They went along till they came to an old burial-ground, which was inclosed by a black wall. John stopped here and said to his sweetheart: "This is our country, my little Judith, we shall soon come to our house." The house to which John alluded was an open grave, at the bottom of which an empty coffin could be seen with the lid off. "Go in, my darling," said the lad. "You had better go first, my love Jack," replied the girl, "you know the way." Thereupon the lad descended into the grave and laid down in the coffin; but the lass, instead of following him, ran away as fast as her feet would carry her, and took refuge in a mansion that was situated a couple of miles from the cemetery. When she had reached the mansion she shook every door, but none of them would open to her entreaties, except one that led to a long corridor, at the end of which there was a dead body laid out in state in a coffin. The lass secreted herself in a dark corner of the fire-place.

               As soon as John discovered that his bride had run away he jumped out of the grave and pursued the lass, but in spite of all his exertions could not overtake her. When he reached the door at the end of the corridor he knocked and exclaimed: "Dead man, open the door to a fellow dead man." The corpse inside began to tremble at the sound of these words. Again said Jack, "Dead man, open the door to a fellow dead man." Now the corpse sat up in the coffin, and as Jack repeated a third time the words "Dead man, open the door to a fellow dead man," the corpse walked to the door and opened it.

               "Is my bride here?"

               "Yes, there she is, hiding in the corner of the fire-place."

               "Come and let us tear her in pieces." And with this intention they both approached the girl, but just as they were about to lay hands upon her the cock in the loft began to crow, and announced daybreak, and the two dead men disappeared.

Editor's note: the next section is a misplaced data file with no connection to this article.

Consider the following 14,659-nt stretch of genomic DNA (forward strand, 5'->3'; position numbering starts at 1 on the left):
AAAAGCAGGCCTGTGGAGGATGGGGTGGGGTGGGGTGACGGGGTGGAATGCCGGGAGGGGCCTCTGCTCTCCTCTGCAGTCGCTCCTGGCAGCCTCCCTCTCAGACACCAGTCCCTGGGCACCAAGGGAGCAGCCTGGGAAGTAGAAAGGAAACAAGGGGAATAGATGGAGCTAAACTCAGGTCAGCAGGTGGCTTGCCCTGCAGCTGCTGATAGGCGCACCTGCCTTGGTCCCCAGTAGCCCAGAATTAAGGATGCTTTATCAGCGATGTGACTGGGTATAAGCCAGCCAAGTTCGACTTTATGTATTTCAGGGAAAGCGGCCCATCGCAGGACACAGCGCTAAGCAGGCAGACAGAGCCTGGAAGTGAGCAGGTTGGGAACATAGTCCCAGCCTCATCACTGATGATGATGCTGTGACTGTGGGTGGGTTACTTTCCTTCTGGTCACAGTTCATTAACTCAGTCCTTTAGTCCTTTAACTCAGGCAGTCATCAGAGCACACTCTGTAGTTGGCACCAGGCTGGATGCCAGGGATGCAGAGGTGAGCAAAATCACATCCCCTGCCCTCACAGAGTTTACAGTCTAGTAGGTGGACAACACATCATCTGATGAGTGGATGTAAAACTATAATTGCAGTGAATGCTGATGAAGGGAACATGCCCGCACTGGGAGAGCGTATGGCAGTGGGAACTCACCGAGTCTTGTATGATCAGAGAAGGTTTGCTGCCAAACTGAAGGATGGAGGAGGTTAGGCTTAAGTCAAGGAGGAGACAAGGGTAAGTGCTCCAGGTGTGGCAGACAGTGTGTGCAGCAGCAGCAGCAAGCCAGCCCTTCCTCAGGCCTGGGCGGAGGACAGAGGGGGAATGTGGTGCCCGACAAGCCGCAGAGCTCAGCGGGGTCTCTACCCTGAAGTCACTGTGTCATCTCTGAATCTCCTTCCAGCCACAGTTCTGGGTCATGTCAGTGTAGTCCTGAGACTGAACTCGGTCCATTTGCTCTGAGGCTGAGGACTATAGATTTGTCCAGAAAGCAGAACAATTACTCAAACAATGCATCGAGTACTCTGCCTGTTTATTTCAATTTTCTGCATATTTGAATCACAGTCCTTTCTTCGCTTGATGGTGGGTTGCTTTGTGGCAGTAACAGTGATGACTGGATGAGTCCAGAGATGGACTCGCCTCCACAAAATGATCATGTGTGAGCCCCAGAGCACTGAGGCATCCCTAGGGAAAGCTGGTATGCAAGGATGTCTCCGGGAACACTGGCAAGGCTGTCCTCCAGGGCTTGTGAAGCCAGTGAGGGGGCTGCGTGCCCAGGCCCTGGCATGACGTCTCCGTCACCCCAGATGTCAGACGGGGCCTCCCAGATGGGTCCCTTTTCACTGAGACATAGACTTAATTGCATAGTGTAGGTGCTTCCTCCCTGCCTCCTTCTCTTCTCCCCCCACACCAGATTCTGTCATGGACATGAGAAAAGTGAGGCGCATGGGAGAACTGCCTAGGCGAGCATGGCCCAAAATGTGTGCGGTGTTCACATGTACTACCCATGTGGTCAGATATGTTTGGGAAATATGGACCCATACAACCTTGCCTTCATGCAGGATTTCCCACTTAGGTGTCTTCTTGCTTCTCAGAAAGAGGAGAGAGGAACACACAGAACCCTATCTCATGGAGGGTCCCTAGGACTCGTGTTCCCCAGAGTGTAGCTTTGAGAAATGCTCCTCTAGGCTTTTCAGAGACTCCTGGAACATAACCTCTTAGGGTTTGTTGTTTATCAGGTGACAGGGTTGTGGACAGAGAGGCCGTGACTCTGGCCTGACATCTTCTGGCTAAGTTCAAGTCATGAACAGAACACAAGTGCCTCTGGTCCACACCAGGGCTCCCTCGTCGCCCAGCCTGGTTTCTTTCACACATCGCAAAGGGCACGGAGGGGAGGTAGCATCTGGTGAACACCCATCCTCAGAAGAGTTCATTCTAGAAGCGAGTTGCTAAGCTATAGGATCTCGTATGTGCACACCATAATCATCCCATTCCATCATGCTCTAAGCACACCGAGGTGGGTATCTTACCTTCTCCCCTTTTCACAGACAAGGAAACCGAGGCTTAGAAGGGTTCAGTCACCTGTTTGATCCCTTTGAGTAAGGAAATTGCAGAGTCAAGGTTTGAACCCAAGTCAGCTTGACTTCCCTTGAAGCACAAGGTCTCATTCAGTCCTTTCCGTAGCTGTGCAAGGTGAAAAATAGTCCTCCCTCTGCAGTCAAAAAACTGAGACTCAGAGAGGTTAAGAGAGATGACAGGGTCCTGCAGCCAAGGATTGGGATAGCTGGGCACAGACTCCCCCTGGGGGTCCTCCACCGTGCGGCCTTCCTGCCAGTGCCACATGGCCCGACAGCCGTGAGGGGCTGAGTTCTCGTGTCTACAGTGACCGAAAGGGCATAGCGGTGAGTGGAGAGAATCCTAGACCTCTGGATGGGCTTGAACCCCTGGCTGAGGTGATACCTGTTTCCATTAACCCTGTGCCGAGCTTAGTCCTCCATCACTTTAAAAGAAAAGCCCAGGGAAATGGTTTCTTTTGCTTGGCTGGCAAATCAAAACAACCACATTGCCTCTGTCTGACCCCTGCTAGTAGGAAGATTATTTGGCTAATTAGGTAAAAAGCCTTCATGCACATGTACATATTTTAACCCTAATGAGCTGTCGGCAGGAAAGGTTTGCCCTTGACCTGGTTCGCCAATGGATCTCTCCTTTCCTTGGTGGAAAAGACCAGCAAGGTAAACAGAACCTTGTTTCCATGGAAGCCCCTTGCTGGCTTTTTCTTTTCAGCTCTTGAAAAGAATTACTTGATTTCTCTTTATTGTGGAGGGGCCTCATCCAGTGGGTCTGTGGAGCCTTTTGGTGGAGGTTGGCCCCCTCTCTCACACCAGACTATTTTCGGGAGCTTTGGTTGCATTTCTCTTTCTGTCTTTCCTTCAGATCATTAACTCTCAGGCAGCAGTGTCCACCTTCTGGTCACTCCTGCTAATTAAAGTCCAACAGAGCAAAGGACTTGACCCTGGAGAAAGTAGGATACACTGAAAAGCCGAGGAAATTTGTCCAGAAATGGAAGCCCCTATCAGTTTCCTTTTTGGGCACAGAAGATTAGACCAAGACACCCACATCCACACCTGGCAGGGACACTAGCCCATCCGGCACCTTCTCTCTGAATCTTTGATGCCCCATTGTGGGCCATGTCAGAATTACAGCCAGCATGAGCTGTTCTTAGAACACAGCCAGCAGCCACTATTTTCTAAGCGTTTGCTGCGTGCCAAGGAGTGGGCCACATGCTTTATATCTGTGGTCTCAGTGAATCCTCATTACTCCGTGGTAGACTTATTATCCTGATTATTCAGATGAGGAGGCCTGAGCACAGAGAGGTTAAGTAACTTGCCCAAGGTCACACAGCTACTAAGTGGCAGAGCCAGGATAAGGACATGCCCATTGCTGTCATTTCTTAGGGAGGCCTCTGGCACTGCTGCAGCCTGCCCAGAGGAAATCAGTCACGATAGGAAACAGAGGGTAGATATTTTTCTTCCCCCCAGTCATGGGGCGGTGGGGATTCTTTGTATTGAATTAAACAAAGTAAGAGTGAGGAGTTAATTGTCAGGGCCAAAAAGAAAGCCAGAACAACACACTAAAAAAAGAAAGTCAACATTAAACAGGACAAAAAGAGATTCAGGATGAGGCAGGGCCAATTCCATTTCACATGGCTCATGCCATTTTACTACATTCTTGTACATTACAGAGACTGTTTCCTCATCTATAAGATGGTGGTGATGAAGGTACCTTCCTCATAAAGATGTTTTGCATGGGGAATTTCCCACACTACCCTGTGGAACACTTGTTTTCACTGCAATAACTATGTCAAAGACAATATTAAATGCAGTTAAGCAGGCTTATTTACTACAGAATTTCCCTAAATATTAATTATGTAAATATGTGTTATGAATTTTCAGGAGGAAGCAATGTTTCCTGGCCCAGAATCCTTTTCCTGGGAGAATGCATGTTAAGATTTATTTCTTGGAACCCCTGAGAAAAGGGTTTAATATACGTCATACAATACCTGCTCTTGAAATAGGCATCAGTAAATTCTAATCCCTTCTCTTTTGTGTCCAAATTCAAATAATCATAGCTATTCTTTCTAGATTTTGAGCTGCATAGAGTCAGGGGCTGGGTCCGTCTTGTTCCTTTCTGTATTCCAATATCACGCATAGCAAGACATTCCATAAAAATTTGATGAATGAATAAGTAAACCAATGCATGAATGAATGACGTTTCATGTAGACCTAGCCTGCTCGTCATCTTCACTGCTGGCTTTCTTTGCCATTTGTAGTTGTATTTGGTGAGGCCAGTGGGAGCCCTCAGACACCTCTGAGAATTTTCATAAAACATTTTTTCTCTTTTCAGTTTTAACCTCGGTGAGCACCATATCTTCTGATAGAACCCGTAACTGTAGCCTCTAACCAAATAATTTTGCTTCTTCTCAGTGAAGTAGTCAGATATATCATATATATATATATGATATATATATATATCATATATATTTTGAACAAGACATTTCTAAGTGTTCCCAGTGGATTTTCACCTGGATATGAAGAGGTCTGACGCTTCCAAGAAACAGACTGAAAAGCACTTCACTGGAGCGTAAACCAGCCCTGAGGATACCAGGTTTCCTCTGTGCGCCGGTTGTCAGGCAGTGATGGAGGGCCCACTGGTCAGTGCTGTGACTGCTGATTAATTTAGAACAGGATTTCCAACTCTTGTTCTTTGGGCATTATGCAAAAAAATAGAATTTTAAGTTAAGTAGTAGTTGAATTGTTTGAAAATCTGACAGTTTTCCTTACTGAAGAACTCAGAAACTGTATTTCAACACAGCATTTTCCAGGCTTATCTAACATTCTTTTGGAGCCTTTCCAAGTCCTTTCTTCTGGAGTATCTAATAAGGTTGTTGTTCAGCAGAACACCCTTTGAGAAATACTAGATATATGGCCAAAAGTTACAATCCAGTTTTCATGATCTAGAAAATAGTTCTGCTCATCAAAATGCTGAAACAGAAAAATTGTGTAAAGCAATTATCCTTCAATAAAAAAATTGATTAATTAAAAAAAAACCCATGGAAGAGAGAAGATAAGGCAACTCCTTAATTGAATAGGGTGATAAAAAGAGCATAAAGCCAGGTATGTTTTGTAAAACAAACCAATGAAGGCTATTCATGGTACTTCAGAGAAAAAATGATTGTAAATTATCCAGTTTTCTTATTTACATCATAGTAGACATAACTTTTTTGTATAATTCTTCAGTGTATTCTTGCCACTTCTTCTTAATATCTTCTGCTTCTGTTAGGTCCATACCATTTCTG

The next moment a most richly attired gentleman entered from one of the neighbouring rooms. Judging by his appearance one would have believed it was the king himself, who at once approached the girl and overwhelmed her with his embraces and kisses.

               "Thank you so much. The corpse that you saw here laid out in state was my brother. I have already had him buried three hundred and sixty-five times with the greatest pomp, but he has returned each time. As you have relieved me of him, my sweet, pretty darling, you shall become mine and I yours; not even the hoe and the spade shall separate us from one another!"

               The girl consented to the proposal of the rich gentleman, and they got married and celebrated their wedding-feast during the same winter.

               This is how far the tale goes. This is the end of it.

Bibliographic Information

Tale Title: Lover's Ghost, The
Tale Author/Editor: Jones, W. Henry & Kropf, Lewis L.
Book Title: Folk-Tales of the Magyars, The UNDER CONSTRUCTION
Book Author/Editor: Jones, W. Henry & Kropf, Lewis L.
Publisher: Elliot Stock
Publication City: London
Year of Publication: 1889
Country of Origin: Hungary